The reality however, is that there is a human civilisation that precedes even his marooned existence on the island, it may be that he could not see the signs because the society that uses the island regard it as their sacred ground and they therefore leave only subtle signs, or, that nature somehow always manages to erase the signs of human civilisation completely with each advent and departure of the tribe of cannibals who one day arrive in the wake of the footprint he sees in the sand of the beach. Crusoe observes the rituals of the previous civilisation from a hiding place and only intervenes at the point where his instinctive knowledge triggers him into hero mode, and he saves a man from the jaws of death after scattering his capturers.

Whether the man (whom he later calls Friday based on the day he rescued him) was at peace with being the sacrifice, or whether he had accepted his fateful end as dinner to fellow tribesmen does not really matter to Robinson Crusoe.
What counts for more is that his Christian ethos would not let him see a man killed in his presence, for according to the tenets of his faith the ritual in which the man (Friday) he rescues is of a kind that is considered heathen.

One at this point sees the erasure of the primitive culture and its meanings at the point of a musket (a gun) in the name of Crusoe’s (the stranded man) personal understanding of the events that unfold in front of his eyes on the given Friday.
More than the meaning behind the ritual, one senses the author’s justification of Robinson Crusoe’s uninvited intervention in the affairs of the aboriginal inhabitants that can at its most basic be termed intrusion.

The basis for this is Christian, the Mosaic Law that states, “Thou shalt not kill,” and whether one is justified to kill or not does not count; what counts far more than anything is the law: out of which any or all of the meanings of existence in terms of the words of the story are drawn.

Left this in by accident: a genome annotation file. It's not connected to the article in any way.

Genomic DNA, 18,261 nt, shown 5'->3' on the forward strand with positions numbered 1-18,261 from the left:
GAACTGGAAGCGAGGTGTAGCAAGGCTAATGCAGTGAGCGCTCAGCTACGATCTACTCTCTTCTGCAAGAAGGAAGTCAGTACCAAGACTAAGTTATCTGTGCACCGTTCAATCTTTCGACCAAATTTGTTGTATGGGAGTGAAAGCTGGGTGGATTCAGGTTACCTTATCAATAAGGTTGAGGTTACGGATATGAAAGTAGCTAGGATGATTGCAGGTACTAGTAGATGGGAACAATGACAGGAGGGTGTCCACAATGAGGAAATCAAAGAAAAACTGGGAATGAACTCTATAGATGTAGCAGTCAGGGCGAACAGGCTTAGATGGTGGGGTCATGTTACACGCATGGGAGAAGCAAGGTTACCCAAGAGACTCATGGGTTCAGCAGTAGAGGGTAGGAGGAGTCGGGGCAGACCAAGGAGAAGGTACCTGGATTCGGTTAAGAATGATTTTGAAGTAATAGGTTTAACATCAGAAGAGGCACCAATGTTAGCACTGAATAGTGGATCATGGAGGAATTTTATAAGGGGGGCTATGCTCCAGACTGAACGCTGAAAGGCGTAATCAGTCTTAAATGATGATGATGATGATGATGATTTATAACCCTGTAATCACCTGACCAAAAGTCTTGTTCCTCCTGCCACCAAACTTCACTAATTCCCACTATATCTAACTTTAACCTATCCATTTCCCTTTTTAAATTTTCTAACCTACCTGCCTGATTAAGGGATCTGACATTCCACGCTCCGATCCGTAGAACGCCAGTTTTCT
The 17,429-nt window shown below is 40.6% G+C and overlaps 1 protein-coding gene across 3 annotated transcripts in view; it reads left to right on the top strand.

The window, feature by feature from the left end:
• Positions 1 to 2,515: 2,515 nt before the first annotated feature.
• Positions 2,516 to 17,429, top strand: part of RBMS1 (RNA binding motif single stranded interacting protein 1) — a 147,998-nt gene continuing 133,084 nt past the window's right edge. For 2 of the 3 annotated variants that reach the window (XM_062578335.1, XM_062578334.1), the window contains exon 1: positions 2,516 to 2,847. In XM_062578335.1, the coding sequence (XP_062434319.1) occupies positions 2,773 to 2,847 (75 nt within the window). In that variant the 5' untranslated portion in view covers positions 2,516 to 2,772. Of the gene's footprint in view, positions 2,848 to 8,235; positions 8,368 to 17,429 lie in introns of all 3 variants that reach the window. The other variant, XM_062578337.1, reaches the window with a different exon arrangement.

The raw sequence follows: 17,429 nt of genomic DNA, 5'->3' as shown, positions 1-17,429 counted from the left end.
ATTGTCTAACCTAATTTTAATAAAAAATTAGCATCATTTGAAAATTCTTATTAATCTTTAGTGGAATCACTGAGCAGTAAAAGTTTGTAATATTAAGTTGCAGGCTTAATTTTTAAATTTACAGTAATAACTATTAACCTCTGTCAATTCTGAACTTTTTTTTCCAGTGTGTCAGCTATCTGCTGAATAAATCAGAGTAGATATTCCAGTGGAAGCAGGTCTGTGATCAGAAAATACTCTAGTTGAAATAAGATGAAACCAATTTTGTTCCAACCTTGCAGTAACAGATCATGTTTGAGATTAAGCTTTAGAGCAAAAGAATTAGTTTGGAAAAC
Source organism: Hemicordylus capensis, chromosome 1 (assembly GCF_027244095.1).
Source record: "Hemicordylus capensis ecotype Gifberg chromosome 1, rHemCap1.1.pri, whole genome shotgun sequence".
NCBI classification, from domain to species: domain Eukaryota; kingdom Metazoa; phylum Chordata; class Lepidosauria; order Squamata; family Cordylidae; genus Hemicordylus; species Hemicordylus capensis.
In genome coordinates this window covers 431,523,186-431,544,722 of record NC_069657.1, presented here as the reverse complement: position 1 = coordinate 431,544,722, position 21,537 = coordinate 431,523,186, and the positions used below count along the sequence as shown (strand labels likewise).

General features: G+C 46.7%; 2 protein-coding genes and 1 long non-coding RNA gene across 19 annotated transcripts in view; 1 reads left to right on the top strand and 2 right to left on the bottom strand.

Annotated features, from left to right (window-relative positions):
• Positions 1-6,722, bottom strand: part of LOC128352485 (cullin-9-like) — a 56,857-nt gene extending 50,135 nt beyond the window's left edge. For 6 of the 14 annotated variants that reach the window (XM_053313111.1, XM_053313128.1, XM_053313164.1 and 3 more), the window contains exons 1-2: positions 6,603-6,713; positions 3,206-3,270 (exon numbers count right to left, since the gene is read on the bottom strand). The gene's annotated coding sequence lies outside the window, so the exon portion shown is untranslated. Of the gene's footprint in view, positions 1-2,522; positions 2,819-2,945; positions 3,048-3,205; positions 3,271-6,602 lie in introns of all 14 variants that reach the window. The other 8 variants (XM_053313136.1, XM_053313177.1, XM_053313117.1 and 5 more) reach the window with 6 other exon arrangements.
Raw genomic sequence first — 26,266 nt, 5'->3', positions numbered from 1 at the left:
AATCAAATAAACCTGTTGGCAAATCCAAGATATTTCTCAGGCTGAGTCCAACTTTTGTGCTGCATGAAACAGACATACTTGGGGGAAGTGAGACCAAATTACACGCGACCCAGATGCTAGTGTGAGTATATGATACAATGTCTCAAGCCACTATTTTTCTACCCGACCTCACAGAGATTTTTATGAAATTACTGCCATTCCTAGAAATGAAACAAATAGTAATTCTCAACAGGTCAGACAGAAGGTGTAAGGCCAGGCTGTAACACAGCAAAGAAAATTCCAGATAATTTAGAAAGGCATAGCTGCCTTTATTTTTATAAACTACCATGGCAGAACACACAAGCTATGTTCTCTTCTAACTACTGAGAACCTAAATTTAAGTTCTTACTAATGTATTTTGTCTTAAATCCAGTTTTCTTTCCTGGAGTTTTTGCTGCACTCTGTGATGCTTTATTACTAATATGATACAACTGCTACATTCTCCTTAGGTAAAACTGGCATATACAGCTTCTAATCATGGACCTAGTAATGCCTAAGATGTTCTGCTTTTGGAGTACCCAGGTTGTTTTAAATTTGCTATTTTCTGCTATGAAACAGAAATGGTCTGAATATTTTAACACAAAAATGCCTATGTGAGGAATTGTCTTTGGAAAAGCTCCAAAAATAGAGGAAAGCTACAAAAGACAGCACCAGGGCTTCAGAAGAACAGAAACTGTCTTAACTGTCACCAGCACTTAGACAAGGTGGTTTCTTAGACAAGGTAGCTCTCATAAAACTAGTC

Crusoe and Friday finally understand each other after rigorous but partial teaching in the English tongue, after which Friday can utter a few words that serve the needs of Crusoe (whether they serve the utterer remains unclear).

That they finally understand each other is not the main point here, for the main point lies in the fact that they can finally communicate with each other as humans should, however promontory their communication episodes are, the two figures on the island can now work together; because they can now talk to each other.

I prefer the use of this book to present the concept of writing, the act of speaking, and the essence of talking.
Writing is done from the comfort of some corner where the writer presents their observations on some phenomenon of worldly and other lives, speaking is done almost everywhere by everyone, but the process of talking (which by association is similar to speaking but in form different) is closed in-depth conversation between a select number of individuals over a specific issue that is salient for the correlation and cooperation between human and other individuals in world society.

The writer has the benefit of being both able to speak and talk in their writing through their characters, their choice themes, and the settings or landscapes they choose to use in their work. One is dismayed when what is under usual circumstances plain gibberish is termed writing. These works, without theme, plot, character, or setting often land in the open public space under the guise of writing, and through their disguise end up convincing the gullible that they too can write, which ends up flooding the world with a tonne of scribbled garbage that flouts the primary purpose of the process of writing; to present the world as it is in reality through borrowed themes, created characters, well-thought plots, and well-designed (designated) settings.

By choosing to present the main character as Robinson Crusoe, Defoe sets the stage by presenting a castaway on a deserted island, to present the basic human theme of survival under uncertain circumstances which in turn unravels the colonial plot where the westerner presents himself as the saviour of that ‘savage native’ whom he cannot at first even speak to.